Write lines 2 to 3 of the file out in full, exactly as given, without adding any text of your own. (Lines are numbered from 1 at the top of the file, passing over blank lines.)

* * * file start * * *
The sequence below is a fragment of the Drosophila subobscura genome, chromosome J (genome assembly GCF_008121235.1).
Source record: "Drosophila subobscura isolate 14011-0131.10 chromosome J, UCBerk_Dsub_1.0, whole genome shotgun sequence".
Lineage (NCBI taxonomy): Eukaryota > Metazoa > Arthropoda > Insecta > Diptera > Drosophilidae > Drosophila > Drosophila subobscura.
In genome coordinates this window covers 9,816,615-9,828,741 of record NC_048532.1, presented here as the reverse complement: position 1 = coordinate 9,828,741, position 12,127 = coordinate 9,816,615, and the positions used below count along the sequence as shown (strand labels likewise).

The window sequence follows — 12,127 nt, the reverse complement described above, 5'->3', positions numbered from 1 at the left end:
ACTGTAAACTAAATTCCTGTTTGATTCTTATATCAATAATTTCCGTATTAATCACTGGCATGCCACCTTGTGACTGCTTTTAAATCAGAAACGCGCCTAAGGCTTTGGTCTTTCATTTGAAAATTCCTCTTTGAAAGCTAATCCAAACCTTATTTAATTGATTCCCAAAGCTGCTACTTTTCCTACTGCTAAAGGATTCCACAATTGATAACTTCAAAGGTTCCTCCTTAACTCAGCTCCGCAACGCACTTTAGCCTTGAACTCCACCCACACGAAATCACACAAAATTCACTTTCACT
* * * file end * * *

Source record: "Drosophila subobscura isolate 14011-0131.10 chromosome J, UCBerk_Dsub_1.0, whole genome shotgun sequence".
Lineage (NCBI taxonomy): Eukaryota > Metazoa > Arthropoda > Insecta > Diptera > Drosophilidae > Drosophila > Drosophila subobscura.